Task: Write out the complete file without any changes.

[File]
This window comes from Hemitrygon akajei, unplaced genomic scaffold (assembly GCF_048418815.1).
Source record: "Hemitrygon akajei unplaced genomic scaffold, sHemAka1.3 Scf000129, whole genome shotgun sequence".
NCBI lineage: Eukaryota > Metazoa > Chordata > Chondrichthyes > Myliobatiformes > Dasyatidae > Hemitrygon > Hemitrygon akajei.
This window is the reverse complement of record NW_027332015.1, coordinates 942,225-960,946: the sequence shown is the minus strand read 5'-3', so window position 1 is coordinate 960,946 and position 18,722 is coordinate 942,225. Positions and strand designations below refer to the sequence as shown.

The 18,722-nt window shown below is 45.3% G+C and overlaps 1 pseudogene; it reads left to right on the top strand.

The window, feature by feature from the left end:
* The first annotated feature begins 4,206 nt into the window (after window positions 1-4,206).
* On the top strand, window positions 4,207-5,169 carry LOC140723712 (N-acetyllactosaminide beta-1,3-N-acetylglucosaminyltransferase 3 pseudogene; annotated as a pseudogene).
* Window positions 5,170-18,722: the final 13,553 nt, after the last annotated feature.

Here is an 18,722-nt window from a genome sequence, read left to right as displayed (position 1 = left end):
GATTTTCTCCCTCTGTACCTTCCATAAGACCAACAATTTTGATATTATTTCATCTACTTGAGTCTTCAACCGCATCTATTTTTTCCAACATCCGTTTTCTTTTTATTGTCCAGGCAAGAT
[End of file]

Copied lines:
This window comes from Hemitrygon akajei, unplaced genomic scaffold (assembly GCF_048418815.1).
Source record: "Hemitrygon akajei unplaced genomic scaffold, sHemAka1.3 Scf000129, whole genome shotgun sequence".
NCBI lineage: Eukaryota > Metazoa > Chordata > Chondrichthyes > Myliobatiformes > Dasyatidae > Hemitrygon > Hemitrygon akajei.
This window is the reverse complement of record NW_027332015.1, coordinates 942,225-960,946: the sequence shown is the minus strand read 5'-3', so window position 1 is coordinate 960,946 and position 18,722 is coordinate 942,225. Positions and strand designations below refer to the sequence as shown.

The 18,722-nt window shown below is 45.3% G+C and overlaps 1 pseudogene; it reads left to right on the top strand.

The window, feature by feature from the left end:
* The first annotated feature begins 4,206 nt into the window (after window positions 1-4,206).
* On the top strand, window positions 4,207-5,169 carry LOC140723712 (N-acetyllactosaminide beta-1,3-N-acetylglucosaminyltransferase 3 pseudogene; annotated as a pseudogene).
* Window positions 5,170-18,722: the final 13,553 nt, after the last annotated feature.

Here is an 18,722-nt window from a genome sequence, read left to right as displayed (position 1 = left end):
GATTTTCTCCCTCTGTACCTTCCATAAGACCAACAATTTTGATATTATTTCATCTACTTGAGTCTTCAACCGCATCTATTTTTTCCAACATCCGTTTTCTTTTTATTGTCCAGGCAAGAT